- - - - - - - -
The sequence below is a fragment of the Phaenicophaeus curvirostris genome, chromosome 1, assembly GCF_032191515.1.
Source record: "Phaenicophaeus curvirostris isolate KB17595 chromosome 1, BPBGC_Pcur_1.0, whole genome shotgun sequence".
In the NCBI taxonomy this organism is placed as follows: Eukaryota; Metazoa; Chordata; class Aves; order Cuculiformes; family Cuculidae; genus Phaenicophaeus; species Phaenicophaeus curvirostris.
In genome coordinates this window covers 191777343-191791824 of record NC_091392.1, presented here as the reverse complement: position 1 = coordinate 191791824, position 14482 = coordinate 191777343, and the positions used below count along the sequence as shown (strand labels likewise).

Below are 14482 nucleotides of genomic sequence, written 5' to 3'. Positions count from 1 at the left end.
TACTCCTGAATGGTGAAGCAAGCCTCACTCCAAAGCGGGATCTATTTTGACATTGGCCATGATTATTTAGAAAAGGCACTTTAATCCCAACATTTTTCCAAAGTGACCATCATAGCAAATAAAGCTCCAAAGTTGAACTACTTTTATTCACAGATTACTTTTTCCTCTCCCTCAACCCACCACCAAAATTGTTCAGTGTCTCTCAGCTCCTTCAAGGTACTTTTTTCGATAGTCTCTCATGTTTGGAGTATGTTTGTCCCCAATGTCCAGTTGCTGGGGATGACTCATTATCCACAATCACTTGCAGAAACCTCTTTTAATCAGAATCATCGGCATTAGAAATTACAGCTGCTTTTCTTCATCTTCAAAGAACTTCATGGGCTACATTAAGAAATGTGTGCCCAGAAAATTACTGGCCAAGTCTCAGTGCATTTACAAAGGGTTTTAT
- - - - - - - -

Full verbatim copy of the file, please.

The sequence below is a fragment of the Phaenicophaeus curvirostris genome, chromosome 1, assembly GCF_032191515.1.
Source record: "Phaenicophaeus curvirostris isolate KB17595 chromosome 1, BPBGC_Pcur_1.0, whole genome shotgun sequence".
In the NCBI taxonomy this organism is placed as follows: Eukaryota; Metazoa; Chordata; class Aves; order Cuculiformes; family Cuculidae; genus Phaenicophaeus; species Phaenicophaeus curvirostris.
In genome coordinates this window covers 191777343-191791824 of record NC_091392.1, presented here as the reverse complement: position 1 = coordinate 191791824, position 14482 = coordinate 191777343, and the positions used below count along the sequence as shown (strand labels likewise).

Below are 14482 nucleotides of genomic sequence, written 5' to 3'. Positions count from 1 at the left end.
TACTCCTGAATGGTGAAGCAAGCCTCACTCCAAAGCGGGATCTATTTTGACATTGGCCATGATTATTTAGAAAAGGCACTTTAATCCCAACATTTTTCCAAAGTGACCATCATAGCAAATAAAGCTCCAAAGTTGAACTACTTTTATTCACAGATTACTTTTTCCTCTCCCTCAACCCACCACCAAAATTGTTCAGTGTCTCTCAGCTCCTTCAAGGTACTTTTTTCGATAGTCTCTCATGTTTGGAGTATGTTTGTCCCCAATGTCCAGTTGCTGGGGATGACTCATTATCCACAATCACTTGCAGAAACCTCTTTTAATCAGAATCATCGGCATTAGAAATTACAGCTGCTTTTCTTCATCTTCAAAGAACTTCATGGGCTACATTAAGAAATGTGTGCCCAGAAAATTACTGGCCAAGTCTCAGTGCATTTACAAAGGGTTTTAT